Set up user authentication with LDAP
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- Determine your User and Group Base DN
- Set up LDAP via Splunk Web
- Map existing LDAP groups to Splunk roles
- Test your LDAP configuration
- Get LDIFs
- Group LDIF
- Configure authentication.conf
- Map roles
- Map users directly
Set up user authentication with LDAP
Splunk ships with support for three types of authentication systems:
- Splunk's own built-in system, described in "Set up user authentication with Splunk's built-in system".
- LDAP, described in the topic you're now reading.
- A scripted authentication API for use with an external authentication system, such as PAM or RADIUS, described in Configure Splunk to use scripted authentication.
Important: Splunk's built-in system always takes precedence over any external systems. This is the order in which Splunk authenticates a user:
1. Splunk built-in authentication
2. LDAP authentication (if enabled)
3. Scripted authentication (if enabled)
Splunk supports LDAP v3, but does not support LDAP referrals. Check the Splunk Community Wiki for information about ways to authenticate against an LDAP server that returns referrals (such as Active Directory).
Overview of the process
This topic provides procedures to do the following:
In addition, see how to import your CA if your LDAP server requires it for SSL use.
Be sure to read "Things to know about Splunk and LDAP" at the end of this topic before proceeding.
You cannot add, edit, or delete LDAP users with Splunk. Instead, you must manage users within your LDAP server. For example:
- To add an LDAP user to a Splunk role, add the user to the LDAP group on your LDAP server.
- To change a user's role membership, change the LDAP group that the user is a member of on your LDAP server.
- To remove a user from a Splunk role, remove the user from the LDAP group on your LDAP server.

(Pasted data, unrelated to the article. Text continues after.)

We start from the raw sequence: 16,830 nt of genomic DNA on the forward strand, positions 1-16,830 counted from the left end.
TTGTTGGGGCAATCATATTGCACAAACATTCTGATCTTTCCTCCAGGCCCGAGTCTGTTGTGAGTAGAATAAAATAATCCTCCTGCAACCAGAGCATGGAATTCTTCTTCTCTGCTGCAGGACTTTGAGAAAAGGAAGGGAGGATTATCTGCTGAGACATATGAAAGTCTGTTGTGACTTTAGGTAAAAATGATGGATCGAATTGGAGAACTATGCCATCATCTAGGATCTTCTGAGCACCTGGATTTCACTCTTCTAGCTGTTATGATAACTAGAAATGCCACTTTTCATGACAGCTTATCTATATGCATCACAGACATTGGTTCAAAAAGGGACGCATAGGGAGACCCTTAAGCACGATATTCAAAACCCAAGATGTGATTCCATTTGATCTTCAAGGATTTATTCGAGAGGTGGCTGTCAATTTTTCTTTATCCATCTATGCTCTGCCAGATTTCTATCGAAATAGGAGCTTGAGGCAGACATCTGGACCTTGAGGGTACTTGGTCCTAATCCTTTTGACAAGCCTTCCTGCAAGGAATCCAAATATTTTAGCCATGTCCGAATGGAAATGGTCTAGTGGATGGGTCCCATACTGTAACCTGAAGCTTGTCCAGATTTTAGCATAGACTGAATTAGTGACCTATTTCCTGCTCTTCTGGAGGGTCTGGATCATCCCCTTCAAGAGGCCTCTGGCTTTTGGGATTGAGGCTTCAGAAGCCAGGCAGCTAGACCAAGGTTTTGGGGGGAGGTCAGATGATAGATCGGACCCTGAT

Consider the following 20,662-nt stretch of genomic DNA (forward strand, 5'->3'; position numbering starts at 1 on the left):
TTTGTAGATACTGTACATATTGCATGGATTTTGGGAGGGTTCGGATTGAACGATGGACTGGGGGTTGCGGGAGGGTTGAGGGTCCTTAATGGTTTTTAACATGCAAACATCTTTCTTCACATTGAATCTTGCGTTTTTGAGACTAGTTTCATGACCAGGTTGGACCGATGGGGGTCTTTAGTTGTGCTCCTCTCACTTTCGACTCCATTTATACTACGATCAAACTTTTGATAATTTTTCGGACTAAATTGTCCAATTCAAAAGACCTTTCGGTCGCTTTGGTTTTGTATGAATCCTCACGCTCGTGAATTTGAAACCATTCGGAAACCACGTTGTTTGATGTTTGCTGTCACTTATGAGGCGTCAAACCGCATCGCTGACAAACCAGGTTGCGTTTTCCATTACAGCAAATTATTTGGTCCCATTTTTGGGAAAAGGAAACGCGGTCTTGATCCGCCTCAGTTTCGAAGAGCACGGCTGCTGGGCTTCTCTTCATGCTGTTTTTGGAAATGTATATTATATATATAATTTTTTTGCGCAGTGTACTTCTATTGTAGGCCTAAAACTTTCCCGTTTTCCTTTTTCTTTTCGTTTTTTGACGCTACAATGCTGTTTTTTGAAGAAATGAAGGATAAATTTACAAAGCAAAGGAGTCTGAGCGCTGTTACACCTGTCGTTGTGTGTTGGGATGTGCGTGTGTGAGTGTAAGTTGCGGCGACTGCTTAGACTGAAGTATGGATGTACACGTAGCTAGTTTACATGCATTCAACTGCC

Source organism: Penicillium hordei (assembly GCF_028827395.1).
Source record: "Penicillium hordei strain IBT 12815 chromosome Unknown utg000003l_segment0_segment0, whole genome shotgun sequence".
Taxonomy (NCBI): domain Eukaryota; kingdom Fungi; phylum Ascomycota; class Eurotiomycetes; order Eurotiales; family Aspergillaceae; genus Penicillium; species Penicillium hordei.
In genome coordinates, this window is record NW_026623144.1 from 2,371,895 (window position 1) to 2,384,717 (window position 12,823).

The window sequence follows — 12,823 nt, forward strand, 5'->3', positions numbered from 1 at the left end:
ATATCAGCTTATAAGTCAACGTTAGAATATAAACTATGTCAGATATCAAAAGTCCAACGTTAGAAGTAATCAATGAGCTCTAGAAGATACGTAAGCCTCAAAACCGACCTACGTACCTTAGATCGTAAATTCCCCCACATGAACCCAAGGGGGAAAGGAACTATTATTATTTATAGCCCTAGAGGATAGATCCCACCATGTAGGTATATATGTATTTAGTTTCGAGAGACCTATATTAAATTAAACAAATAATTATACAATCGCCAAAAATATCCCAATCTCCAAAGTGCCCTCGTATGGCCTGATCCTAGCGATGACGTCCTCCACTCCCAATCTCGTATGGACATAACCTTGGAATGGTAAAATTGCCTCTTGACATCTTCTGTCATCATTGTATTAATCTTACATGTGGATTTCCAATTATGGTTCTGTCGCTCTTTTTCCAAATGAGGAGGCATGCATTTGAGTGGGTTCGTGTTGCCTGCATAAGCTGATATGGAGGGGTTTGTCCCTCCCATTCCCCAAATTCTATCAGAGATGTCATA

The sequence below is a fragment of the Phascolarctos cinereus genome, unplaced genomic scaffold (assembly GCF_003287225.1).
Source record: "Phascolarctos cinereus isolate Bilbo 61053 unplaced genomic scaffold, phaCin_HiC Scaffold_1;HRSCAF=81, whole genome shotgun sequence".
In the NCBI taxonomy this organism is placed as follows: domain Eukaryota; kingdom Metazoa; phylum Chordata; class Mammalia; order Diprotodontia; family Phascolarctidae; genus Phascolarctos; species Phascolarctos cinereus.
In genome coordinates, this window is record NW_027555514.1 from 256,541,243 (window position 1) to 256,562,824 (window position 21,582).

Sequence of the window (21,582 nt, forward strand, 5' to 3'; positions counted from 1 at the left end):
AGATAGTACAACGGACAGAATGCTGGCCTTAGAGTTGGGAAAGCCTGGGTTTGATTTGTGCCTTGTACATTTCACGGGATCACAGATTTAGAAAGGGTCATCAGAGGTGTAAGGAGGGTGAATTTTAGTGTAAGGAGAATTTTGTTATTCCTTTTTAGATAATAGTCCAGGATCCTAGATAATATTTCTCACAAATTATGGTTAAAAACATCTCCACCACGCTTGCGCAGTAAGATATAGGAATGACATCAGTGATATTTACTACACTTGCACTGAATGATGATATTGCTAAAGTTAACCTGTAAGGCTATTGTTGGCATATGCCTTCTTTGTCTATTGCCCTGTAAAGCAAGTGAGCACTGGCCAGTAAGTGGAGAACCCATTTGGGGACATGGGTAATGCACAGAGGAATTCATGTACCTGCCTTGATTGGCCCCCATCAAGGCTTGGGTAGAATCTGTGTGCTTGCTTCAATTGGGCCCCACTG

Note: Beginning with 4.1, Splunk automatically checks LDAP membership information when a user attempts to log into Splunk. You no longer need to reload the authentication configuration when adding or removing users.
This topic describes how to configure LDAP through Splunk Web. If you want to configure LDAP by editing
authentication.conf, you can see complete configuration examples in the Configuration file reference and the Splunk Community Wiki topic "Authenticate against an LDAP server that returns referrals".
If you are configuring authentication via the configuration file and wish to switch back to the default Splunk authentication, the simplest way is to move the existing
authentication.conf file out of the way (rename to
*.disabled is fine) and restart Splunk. This will retain your previous configuration unchanged if you expect to return to it later.
Determine your User and Group Base DN
Before you map your LDAP settings in Splunk, figure out your user and group base DN, or distinguished name. The DN is the location in the directory where authentication information is stored. If group membership information for users is kept in a separate entry, enter a separate DN identifying the subtree in the directory where the group information is stored. If your LDAP tree does not have group entries, you can set the group base DN to the same as the user base DN to treat users as their own group. This requires further configuration, described later.
If you are unable to get this information, contact your LDAP Administrator for assistance.
Set up LDAP via Splunk Web
First, set LDAP as your authentication strategy:
1. Click Manager in Splunk Web.
2. Under System configurations, click Access controls.
3. Click Authentication method.
4. Select the LDAP radio button.
5. Click Configure Splunk to work with LDAP.
6. Click New.
7. Enter an LDAP strategy name for your configuration.
8. Enter the Host name of your LDAP server. Be sure that your Splunk Server can resolve the host name.
9. Enter the Port that Splunk should use to connect to your LDAP server.
- By default LDAP servers listen on TCP port 389.
- LDAPS (LDAP with SSL) defaults to port 636.
10. To turn on SSL, check SSL enabled.
- Important: This setting is recommended for security.
- Note: You must also have SSL enabled on your LDAP server.
11. Enter the Bind DN.
- This is the distinguished name used to bind to the LDAP server.
- This is typically the administrator or manager user. This user needs to have access to all LDAP user and group entries you want to retrieve.
- Leave blank if anonymous bind is sufficient.
12. Enter and confirm the Bind DN password for the binding user.
13. Specify the User base DN. You can specify multiple user base DN entries by separating them with semicolons.
- Splunk uses this attribute to locate user information.
- Note: You must set this attribute for authentication to work.
14. Enter the User base filter for the object class you want to filter your users on.
- Note: This is recommended to return only applicable users. For example, (department=IT).